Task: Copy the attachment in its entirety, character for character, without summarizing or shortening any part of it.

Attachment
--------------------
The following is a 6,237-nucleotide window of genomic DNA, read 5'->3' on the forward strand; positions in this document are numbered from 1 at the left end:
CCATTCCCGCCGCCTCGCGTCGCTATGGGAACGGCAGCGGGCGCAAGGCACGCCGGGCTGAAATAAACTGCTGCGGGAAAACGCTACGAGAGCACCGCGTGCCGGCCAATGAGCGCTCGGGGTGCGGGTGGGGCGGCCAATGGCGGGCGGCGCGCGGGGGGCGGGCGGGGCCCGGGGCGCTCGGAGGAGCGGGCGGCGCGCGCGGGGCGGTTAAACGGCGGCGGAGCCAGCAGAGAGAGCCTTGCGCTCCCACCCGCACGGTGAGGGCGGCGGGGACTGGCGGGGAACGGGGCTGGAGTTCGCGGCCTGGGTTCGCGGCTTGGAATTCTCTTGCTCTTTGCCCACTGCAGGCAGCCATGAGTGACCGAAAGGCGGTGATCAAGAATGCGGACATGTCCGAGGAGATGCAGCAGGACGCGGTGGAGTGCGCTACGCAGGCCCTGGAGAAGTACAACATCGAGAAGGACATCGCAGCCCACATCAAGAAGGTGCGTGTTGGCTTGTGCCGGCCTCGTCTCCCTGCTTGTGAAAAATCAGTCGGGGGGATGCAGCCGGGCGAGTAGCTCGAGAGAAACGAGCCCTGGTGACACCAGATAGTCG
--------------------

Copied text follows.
The following is a 6,237-nucleotide window of genomic DNA, read 5'->3' on the forward strand; positions in this document are numbered from 1 at the left end:
CCATTCCCGCCGCCTCGCGTCGCTATGGGAACGGCAGCGGGCGCAAGGCACGCCGGGCTGAAATAAACTGCTGCGGGAAAACGCTACGAGAGCACCGCGTGCCGGCCAATGAGCGCTCGGGGTGCGGGTGGGGCGGCCAATGGCGGGCGGCGCGCGGGGGGCGGGCGGGGCCCGGGGCGCTCGGAGGAGCGGGCGGCGCGCGCGGGGCGGTTAAACGGCGGCGGAGCCAGCAGAGAGAGCCTTGCGCTCCCACCCGCACGGTGAGGGCGGCGGGGACTGGCGGGGAACGGGGCTGGAGTTCGCGGCCTGGGTTCGCGGCTTGGAATTCTCTTGCTCTTTGCCCACTGCAGGCAGCCATGAGTGACCGAAAGGCGGTGATCAAGAATGCGGACATGTCCGAGGAGATGCAGCAGGACGCGGTGGAGTGCGCTACGCAGGCCCTGGAGAAGTACAACATCGAGAAGGACATCGCAGCCCACATCAAGAAGGTGCGTGTTGGCTTGTGCCGGCCTCGTCTCCCTGCTTGTGAAAAATCAGTCGGGGGGATGCAGCCGGGCGAGTAGCTCGAGAGAAACGAGCCCTGGTGACACCAGATAGTCG